This presented the crusaders with a dilemma. The main, official, justification for the whole expedition was supposed to be restoring Isaac and his son, Alexius IV, who had proposed the whole scheme in the first place, to the throne. Now the Byzantines had called their bluff and restored Isaac. The crusaders responded that they would only recognize the authority of Isaac II if his son was raised to co-emperor, but the Byzantines again called the crusaders’ bluff by immediately agreeing to this, taking Alexius into the city and hurriedly arranging for his coronation at Hagia Sophia where he was crowned Alexius Angelus IV, co-emperor.

Alexius is unable to pay

As Norwich makes all too plain, Alexius now realised what a dreadful error he had made. The mismanagement of the Angelus dynasty over the previous decades had left Byzantium’s coffers bare, and Alexius III had made it worse by fleeing with as much imperial treasure as he could carry.

Alexius IV now ordered the seizure and melting down of priceless icons and church plate to use their gold and silver to pay off the impatient crusaders who were waiting across the Golden Horn in the suburb of Galata. Forcing the populace to destroy their most precious icons to satisfy an army of foreign schismatics did not endear Alexius IV to the citizens of Constantinople. Alexius negotiated a six-month extension to his pledge to the crusaders, making it now fall due in April 1204. Alexius IV then led 6,000 men from the crusader army against his rival Alexius III in Adrianople, with a view to seizing back the treasure his uncle had stolen and whatever could be ransacked from the Empire’s second city.

The Great Fire of Constantinople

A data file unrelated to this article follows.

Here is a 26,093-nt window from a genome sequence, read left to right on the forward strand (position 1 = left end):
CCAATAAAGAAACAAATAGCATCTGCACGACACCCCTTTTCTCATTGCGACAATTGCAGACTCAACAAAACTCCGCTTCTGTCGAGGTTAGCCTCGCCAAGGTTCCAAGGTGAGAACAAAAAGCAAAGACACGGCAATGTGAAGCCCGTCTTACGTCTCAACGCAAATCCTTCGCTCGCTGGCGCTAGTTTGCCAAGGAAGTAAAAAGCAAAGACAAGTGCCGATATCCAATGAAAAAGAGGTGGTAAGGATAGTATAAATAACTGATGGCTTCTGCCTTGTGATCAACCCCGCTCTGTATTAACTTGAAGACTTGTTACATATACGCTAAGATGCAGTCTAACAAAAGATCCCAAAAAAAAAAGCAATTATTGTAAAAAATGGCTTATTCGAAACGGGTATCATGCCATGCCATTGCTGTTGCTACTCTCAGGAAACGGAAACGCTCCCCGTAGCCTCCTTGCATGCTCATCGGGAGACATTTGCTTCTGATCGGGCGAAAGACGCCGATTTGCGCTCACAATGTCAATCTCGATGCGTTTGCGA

But during the co-emperor’s absence in August 1203, rioting broke out in the city against the arrogant Latin occupiers, a number of whom were killed. In retaliation armed Venetians and other crusaders entered the city from the Golden Horn and, among other mayhem, discovered a church which had been converted into a mosque to cater to Constantinople’s not insignificant Muslim population. Citizens, both Greek and Muslim, rallied to the defence of this building and, to cover their retreat, the Latins started a fire, which – as is the way with fires – quickly spread out of control.

This became the ‘Great Fire’ of Constantinople which burnt from 19 to 21 August, destroying a large part of the city, consuming many ancient palaces and churches, and leaving an estimated 100,000 homeless. Amid the ruins the demoralised citizenry struggled on, while the crusaders waiting impatiently for their money.

The overthrow of Alexius IV

In January 1204, blind old Isaac II died, probably of natural causes, and rule now passed to his lamentable son, Alexius IV. The Byzantine Senate elected a young noble Nicolas Canabus to be co-emperor, in what was to be one of the last known acts of this ancient institution. However he declined the appointment and sought church sanctuary. Who can blame him?